Advent marks the beginning of the church year.
It is a time for reflection in darkness, for renewal of hope and for a movement towards a beginning.
The season of Advent, as it first emerged in the Church in the fourth and fifth centuries, lasted, like Lent, for 40 days. Later tradition developed the Advent we know today, of four Sundays before Christmas Day.
It is a season of expectation and preparation as the Church prepares to celebrate the coming of Christ. Church decorations are simple and sparse, and purple is the traditional colour used. Advent falls at the darkest time of the year, and the natural symbols of darkness and light are powerfully at work throughout Advent and Christmas.
The Advent Wreath...
The Advent wreath is usually a circle of greenery with five candles rising from it. There are four candles on the outside that are purple (sometimes one is pink) and the candle in the middle is white.
The candles are lit in the same order each week so that by the fourth week, the candles have burnt down by different amounts. (The pink candle can be lit on the third Sunday, known as Gaudete or 'Rose Sunday'.)
The custom of Christingles comes from the Moravian church and since the latter part of the twentieth century has become a part of how many churches mark the season (though Christingle services make take place before or after Christmas).
Its success stems from The Children's Society who encourage and resource churches and schools around the country to hold Christingle services.
What the Christingle Means
The lit candle represents Jesus being light in the world
The orange represents the world
The red ribbon represents the blood of Christ
The sweets represent all of God’s creations
All year I look forward to Christmas, to the cooler weather, the time with family, and the opportunity to decorate my home for the holidays. I love looking through bins filled with forgotten treasures and reminiscing about past Christmases.
Every year, I look forward to pulling out my Advent calendar. When I was little, I saw it as an opportunity to get candy on each of the 24 days leading up to Christmas. But now that I’m older, my appreciation for the calendar has grown along with my understanding of its meaning.
What Advent Is
Advent means “the coming of Christ.” For Christians, the four weeks leading up to Dec. 25 are an opportunity to recognize the significance of Jesus’ birth and prepare our hearts and minds for His arrival.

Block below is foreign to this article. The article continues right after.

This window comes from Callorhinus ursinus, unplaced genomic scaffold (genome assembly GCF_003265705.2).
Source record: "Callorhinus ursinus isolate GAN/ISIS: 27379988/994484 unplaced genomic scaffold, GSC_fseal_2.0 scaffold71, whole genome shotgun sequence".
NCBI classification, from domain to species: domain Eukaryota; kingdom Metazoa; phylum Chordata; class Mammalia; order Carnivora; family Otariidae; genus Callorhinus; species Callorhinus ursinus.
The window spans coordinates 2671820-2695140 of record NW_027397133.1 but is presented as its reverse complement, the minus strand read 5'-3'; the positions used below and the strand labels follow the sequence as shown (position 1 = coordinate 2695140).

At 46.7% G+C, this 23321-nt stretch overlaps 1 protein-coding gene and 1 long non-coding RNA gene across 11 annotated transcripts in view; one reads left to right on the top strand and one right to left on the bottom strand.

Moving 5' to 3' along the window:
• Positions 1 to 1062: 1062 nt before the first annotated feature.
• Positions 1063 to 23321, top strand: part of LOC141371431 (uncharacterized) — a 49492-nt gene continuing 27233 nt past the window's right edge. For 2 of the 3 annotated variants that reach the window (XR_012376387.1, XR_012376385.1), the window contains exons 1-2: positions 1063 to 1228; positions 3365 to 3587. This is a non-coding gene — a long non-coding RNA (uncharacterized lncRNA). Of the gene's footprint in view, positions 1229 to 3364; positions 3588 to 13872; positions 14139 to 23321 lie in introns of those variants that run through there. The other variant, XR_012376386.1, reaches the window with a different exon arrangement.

One of the best places to figure out what Advent should look like is the story of Jesus’ birth in Luke 2.
Three Lessons We Can Learn About Advent From the Story of Jesus’ Birth
1. Recognize God’s love.
In Luke 2:10-11, an angel declares to the shepherds, “I bring you good news that will cause great joy for all the people. Today in the town of David a Savior has been born to you: he is the Messiah, the Lord.”
Out of God’s great love for you and me, He sent His Son to earth as a gift for us. Jesus came, lived a perfect life, died on the cross for our sins, and then overcame death. Because of Jesus, we have life, hope, joy, and peace.
2. Prepare room in our lives for Jesus.
For Mary and Joseph, there were no rooms at the inn. They had to seek out a place for Jesus to be born. If we aren’t equally as intentional about making a place for Jesus in our holidays, the next few weeks pass, and Christmas will be gone.
Advent is an opportunity to recognize Jesus’ birth and prepare our hearts and minds for His arrival.
The holidays are hectic! There are parties to plan, gatherings to attend, and presents to buy — all in addition to normal responsibilities. Slowing down and creating time to spend alone with God takes effort. If we want to have time to reflect on all God has done over the last year and prepare for all He wants to do in the future, we have to make it a priority.
3. Celebrate and share the gift of Jesus’ presence in our lives.
When the shepherds heard of Jesus’ arrival, they stopped tending their flocks and hurried to visit Him. As soon as they had seen Him, they began praising God and departed to spread the good news that Israel’s long-awaited Savior was here.
This Christmas, I want to follow their example by celebrating the gift of Jesus with others. As we gather with friends and family that we haven’t seen in a while, let’s share with them how the birth of Jesus 2,000 years ago is still impacting our lives today.